Amazon seals seven-year deal with French robotics company

Amazon seals seven-year deal with French robotics company article image

French robotics company Balyo is entering into a seven-year agreement with e-commerce giant Amazon to supply autonomous forklifts.

In a media release Balyo said if Amazon buys up to €300 million (A$478 million) in Balyo product within the next seven years, Amazon will be entitled, via stock warrants, to acquire up to 29% of the robot-maker's stock at current pricing.

Balyo offers two robotic forklifts – the Yale and the Hyster. Each comes in three different configurations with varying load capacity ranging from 1,360kg to 6,800kg.

Amazon currently uses robotic equipment developed by Kiva Systems in its warehouses.  Amazon bought Kiva in 2012 and the company was later merged into Amazon Robotics.

Balyo’s Chairman and Chief Executive Officer Fabien Bardinet said: “We are very proud to have signed this agreement. It represents an unprecedented opportunity for Balyo to grow its business and supports the soundness of our investments over the years to perfect our robotic solutions.”

Through advanced technology Baylo transforms standard forklift trucks into standalone intelligent robots.

A geoguidance navigation system developed by Balyo enables vehicles equipped with the system to locate their position and navigate autonomously inside buildings.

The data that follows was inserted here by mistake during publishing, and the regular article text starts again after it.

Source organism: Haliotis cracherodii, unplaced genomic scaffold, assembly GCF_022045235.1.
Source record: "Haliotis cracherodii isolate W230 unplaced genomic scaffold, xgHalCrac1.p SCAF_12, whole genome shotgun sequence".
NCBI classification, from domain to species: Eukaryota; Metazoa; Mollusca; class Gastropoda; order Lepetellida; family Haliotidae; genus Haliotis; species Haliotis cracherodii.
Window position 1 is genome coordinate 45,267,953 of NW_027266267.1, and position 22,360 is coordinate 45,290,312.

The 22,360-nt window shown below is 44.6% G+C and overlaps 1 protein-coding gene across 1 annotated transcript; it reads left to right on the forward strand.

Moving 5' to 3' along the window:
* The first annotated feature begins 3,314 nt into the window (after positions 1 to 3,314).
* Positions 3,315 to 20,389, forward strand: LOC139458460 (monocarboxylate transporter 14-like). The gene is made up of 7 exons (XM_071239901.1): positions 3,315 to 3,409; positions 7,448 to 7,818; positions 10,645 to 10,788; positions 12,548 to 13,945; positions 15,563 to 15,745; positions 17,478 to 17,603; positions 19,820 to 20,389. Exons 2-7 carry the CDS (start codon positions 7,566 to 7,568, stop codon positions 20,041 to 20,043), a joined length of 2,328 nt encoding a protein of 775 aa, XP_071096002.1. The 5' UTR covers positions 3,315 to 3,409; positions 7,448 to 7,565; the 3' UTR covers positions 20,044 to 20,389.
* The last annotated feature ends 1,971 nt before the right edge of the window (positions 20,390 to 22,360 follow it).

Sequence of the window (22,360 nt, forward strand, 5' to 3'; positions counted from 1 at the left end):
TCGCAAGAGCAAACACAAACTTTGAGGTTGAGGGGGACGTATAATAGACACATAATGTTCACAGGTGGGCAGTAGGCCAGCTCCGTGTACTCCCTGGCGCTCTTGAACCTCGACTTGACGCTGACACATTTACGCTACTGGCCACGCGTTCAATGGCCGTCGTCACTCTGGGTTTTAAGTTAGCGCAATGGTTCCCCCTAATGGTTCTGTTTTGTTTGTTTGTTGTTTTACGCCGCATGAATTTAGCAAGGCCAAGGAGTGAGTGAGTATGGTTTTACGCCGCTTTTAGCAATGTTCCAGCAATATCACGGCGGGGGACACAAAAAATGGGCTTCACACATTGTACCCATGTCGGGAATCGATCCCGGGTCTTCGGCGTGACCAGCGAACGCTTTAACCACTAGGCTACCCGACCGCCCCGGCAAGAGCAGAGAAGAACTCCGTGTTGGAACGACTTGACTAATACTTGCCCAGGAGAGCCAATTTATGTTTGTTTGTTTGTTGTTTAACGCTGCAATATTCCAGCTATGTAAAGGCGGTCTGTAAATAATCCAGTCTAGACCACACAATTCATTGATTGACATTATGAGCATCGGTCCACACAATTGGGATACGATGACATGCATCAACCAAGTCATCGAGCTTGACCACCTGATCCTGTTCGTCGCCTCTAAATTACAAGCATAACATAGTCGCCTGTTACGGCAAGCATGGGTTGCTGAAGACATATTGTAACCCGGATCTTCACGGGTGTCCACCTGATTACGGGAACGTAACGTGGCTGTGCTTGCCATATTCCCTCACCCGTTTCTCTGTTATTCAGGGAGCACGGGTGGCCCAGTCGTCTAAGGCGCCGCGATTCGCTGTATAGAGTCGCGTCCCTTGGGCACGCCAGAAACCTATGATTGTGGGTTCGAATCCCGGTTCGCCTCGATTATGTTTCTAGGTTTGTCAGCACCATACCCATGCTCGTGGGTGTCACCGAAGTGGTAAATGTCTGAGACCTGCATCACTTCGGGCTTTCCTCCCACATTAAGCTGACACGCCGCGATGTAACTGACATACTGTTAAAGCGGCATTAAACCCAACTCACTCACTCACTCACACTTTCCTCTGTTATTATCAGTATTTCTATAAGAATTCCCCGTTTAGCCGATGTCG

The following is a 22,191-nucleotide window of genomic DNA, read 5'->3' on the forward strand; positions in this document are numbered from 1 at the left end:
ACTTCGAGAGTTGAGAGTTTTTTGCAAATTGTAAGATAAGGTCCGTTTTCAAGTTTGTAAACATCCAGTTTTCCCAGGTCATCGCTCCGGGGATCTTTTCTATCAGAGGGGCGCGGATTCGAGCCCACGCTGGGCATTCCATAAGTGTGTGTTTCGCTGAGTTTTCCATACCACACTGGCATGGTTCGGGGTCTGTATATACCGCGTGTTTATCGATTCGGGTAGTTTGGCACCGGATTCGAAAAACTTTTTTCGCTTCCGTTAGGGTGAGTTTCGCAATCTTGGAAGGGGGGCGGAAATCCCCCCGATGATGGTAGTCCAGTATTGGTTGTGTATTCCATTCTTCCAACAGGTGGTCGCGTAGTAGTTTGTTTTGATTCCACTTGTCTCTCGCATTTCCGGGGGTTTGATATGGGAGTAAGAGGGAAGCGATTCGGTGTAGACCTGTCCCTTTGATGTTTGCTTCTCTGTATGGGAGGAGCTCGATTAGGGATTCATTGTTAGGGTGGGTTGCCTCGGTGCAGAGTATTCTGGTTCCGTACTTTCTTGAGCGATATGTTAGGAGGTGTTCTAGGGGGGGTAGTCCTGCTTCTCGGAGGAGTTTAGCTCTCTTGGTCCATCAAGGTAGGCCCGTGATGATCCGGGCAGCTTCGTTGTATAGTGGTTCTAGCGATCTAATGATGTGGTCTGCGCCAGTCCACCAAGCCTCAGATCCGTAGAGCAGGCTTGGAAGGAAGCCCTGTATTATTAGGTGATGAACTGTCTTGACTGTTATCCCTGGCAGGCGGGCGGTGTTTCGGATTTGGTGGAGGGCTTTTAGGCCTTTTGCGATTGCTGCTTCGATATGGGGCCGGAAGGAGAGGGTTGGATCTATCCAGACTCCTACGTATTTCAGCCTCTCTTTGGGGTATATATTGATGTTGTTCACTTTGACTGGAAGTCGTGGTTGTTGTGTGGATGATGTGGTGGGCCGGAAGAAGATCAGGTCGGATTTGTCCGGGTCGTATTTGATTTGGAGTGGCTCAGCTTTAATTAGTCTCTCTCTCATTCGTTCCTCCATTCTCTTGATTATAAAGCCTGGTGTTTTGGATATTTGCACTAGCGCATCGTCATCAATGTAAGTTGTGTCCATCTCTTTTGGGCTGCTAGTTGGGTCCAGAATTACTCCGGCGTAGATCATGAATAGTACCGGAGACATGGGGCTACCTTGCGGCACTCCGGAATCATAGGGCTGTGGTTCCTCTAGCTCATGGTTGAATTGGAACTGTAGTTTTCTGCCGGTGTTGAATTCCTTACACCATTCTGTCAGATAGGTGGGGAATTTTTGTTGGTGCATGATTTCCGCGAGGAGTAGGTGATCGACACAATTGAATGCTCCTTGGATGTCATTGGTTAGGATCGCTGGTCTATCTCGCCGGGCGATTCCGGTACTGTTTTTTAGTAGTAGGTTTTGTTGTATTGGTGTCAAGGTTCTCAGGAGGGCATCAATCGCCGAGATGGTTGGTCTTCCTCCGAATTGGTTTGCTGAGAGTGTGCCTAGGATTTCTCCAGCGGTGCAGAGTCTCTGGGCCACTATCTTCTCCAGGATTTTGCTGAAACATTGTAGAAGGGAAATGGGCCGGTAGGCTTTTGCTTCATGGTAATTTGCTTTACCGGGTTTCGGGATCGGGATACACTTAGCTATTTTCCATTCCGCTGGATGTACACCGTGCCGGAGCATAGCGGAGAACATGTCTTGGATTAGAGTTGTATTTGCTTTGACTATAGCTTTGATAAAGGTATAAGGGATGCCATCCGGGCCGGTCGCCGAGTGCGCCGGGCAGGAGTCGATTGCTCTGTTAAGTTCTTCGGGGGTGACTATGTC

Two strategic agreements

Within the automated handling vehicle market, Balyo has entered into two strategic agreements with Kion Group AG (Linde Material Handling's parent company) and Hyster-Yale Group, two major operators in the material handling sector.

Balyo has a presence in the US, Europe and Asia-Pacific.

Its expected sales revenue for 2018 is €23.3 million (A$37.1 million). Amazon’s equipment purchases could see Balyo’s revenue rise significantly in coming years.

A 2017 report from Deloitte found the implementation of these types of autonomous systems could reduce operating expenses and increase revenue.

"Autonomous robots can be used to improve the speed and accuracy of routine operations, particularly in warehousing and manufacturing spaces,” the report said.

They work side-by-side with humans for added efficiency and reduce the risk of employee injury in dangerous environments, it added.



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